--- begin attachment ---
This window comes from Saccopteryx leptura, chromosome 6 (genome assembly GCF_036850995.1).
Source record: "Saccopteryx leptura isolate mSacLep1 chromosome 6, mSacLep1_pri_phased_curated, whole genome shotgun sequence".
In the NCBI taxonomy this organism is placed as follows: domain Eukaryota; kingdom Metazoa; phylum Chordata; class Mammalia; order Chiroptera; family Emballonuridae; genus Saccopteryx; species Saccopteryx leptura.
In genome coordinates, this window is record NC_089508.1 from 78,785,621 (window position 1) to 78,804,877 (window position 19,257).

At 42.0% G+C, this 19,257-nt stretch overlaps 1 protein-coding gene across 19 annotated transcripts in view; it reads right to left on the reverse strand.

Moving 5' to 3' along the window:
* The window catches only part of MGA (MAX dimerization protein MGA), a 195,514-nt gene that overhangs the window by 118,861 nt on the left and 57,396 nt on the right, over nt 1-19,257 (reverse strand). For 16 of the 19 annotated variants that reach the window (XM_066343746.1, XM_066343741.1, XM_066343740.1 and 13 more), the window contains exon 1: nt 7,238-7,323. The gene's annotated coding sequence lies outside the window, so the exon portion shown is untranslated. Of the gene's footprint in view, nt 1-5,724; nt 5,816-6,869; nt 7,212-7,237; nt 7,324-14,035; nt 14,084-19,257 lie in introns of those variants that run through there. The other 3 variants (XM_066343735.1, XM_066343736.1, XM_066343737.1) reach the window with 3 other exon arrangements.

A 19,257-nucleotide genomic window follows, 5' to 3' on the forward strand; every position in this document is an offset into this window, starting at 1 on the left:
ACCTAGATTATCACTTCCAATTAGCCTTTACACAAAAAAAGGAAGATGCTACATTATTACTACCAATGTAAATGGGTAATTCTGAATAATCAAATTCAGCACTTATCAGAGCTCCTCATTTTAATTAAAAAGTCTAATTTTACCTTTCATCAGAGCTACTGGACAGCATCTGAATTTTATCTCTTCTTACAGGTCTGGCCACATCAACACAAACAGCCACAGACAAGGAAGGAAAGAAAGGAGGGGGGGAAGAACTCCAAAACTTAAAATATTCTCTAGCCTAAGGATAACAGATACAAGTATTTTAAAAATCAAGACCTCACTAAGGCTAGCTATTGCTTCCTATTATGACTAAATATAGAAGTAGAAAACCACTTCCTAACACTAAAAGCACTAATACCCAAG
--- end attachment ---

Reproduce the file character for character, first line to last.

This window comes from Saccopteryx leptura, chromosome 6 (genome assembly GCF_036850995.1).
Source record: "Saccopteryx leptura isolate mSacLep1 chromosome 6, mSacLep1_pri_phased_curated, whole genome shotgun sequence".
In the NCBI taxonomy this organism is placed as follows: domain Eukaryota; kingdom Metazoa; phylum Chordata; class Mammalia; order Chiroptera; family Emballonuridae; genus Saccopteryx; species Saccopteryx leptura.
In genome coordinates, this window is record NC_089508.1 from 78,785,621 (window position 1) to 78,804,877 (window position 19,257).

At 42.0% G+C, this 19,257-nt stretch overlaps 1 protein-coding gene across 19 annotated transcripts in view; it reads right to left on the reverse strand.

Moving 5' to 3' along the window:
* The window catches only part of MGA (MAX dimerization protein MGA), a 195,514-nt gene that overhangs the window by 118,861 nt on the left and 57,396 nt on the right, over nt 1-19,257 (reverse strand). For 16 of the 19 annotated variants that reach the window (XM_066343746.1, XM_066343741.1, XM_066343740.1 and 13 more), the window contains exon 1: nt 7,238-7,323. The gene's annotated coding sequence lies outside the window, so the exon portion shown is untranslated. Of the gene's footprint in view, nt 1-5,724; nt 5,816-6,869; nt 7,212-7,237; nt 7,324-14,035; nt 14,084-19,257 lie in introns of those variants that run through there. The other 3 variants (XM_066343735.1, XM_066343736.1, XM_066343737.1) reach the window with 3 other exon arrangements.

A 19,257-nucleotide genomic window follows, 5' to 3' on the forward strand; every position in this document is an offset into this window, starting at 1 on the left:
ACCTAGATTATCACTTCCAATTAGCCTTTACACAAAAAAAGGAAGATGCTACATTATTACTACCAATGTAAATGGGTAATTCTGAATAATCAAATTCAGCACTTATCAGAGCTCCTCATTTTAATTAAAAAGTCTAATTTTACCTTTCATCAGAGCTACTGGACAGCATCTGAATTTTATCTCTTCTTACAGGTCTGGCCACATCAACACAAACAGCCACAGACAAGGAAGGAAAGAAAGGAGGGGGGGAAGAACTCCAAAACTTAAAATATTCTCTAGCCTAAGGATAACAGATACAAGTATTTTAAAAATCAAGACCTCACTAAGGCTAGCTATTGCTTCCTATTATGACTAAATATAGAAGTAGAAAACCACTTCCTAACACTAAAAGCACTAATACCCAAG